Another flaw in the ISA
Nursery World (didn’t see this in the nationals):
The Government’s controversial Vetting and Barring scheme has come under fire again after it emerged that nannies employed directly by parents will not be required to register.
… nannies are exempt from the scheme if their employment is deemed to be a ‘private arrangement’ with the family that they work for, raising fears that parents may unknowingly hire individuals that pose a threat to their children.
A spokesperson from the Department for Children, Schools and Families told Nursery World,
“If the nanny is supplied by an agency, then it will be the agency’s duty to check the nanny’s ISA registration before supplying the individual to the parents. If, however, the nanny is employed directly by the parents, with no agency involved, then there is no duty on the parent to check ISA registration and there is no duty on the nanny to be ISA-registered. The Safeguarding Vulnerable Groups Act was deliberately crafted in this way, so as not to intrude on private arrangements made by parents.”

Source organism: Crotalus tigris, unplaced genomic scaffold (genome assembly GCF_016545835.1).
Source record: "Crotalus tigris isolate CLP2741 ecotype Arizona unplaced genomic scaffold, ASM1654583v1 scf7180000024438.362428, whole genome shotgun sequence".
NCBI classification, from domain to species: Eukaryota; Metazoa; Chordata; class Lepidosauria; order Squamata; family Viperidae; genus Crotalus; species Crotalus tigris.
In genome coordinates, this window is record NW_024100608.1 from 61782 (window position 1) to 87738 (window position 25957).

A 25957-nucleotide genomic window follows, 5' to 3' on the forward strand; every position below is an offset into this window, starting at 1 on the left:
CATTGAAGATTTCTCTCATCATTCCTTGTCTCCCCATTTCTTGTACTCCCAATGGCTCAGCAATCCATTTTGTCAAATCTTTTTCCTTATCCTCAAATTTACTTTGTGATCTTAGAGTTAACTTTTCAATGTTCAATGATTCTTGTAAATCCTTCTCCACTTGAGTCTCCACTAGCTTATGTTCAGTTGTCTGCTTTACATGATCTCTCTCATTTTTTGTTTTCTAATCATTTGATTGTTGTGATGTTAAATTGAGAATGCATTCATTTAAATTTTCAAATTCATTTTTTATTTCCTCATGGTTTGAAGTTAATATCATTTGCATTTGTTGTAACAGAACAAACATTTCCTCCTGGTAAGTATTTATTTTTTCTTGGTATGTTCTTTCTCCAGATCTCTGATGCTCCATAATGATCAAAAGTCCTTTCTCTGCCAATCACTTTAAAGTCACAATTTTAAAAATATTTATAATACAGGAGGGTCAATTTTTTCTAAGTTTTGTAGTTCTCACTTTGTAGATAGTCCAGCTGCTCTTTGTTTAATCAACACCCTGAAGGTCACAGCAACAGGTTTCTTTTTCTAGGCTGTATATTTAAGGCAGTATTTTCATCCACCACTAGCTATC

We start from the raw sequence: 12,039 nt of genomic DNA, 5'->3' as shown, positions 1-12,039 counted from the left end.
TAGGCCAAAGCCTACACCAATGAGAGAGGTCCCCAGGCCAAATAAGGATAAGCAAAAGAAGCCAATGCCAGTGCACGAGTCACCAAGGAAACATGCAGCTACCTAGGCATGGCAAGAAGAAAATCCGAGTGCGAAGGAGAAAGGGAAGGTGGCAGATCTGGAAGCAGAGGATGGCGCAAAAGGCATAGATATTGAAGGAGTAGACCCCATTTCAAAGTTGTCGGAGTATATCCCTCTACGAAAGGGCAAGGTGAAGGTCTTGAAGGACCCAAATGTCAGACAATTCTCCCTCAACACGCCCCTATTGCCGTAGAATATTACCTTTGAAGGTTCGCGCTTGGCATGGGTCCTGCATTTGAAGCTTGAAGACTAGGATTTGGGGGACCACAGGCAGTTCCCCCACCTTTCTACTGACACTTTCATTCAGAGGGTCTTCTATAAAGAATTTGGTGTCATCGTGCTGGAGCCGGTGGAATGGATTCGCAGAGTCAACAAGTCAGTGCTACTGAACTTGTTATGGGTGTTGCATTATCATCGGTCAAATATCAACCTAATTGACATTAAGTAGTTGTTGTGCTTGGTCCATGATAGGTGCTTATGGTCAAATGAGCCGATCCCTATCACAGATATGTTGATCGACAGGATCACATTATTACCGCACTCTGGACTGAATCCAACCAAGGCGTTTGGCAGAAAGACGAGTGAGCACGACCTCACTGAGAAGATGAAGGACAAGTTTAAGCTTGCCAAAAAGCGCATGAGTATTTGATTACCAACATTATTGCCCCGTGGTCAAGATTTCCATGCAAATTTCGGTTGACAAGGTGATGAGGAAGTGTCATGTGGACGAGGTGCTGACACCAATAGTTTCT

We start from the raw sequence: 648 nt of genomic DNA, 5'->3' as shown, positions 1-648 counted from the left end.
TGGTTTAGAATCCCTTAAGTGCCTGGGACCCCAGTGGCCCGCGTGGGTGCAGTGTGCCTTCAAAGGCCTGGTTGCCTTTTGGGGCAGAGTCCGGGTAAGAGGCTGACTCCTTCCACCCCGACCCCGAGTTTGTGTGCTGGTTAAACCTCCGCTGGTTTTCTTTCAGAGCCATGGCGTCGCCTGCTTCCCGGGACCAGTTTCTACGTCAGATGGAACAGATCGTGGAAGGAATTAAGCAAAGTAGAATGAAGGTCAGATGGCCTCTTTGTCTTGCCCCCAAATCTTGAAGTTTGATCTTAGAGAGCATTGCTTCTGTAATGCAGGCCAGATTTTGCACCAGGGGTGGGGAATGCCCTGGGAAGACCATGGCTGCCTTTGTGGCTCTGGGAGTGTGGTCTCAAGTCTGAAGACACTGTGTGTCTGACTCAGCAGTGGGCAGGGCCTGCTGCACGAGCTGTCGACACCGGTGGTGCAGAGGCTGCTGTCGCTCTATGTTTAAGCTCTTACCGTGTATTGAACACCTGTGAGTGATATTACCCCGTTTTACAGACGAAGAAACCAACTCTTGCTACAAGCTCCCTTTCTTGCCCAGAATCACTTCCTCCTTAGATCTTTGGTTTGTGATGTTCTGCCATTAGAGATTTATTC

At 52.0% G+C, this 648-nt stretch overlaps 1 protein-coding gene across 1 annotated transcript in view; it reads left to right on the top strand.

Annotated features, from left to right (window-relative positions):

There you have it: in the topsy-turvy world of child protection, an arrangement made with an agency isn’t considered ‘private’.
Never mind. As my correspondent writes, whether you are against the ISA because it is illiberal (me) or support it because you think it will protect children, surely this is a another flaw in the system.
Also, as the article points out, will it mean the children of the less well-off are made more vulnerable than those of the more well-off? Presumably this will increase the cost of employing an agency nanny, motivating the less well off to seek a ‘private arrangement’.
It all seems a bit pointless though, doesn’t it? Seeing as would-be parents aren’t going to be checked under the Vetting and Barring scheme.
And, on that note, see this.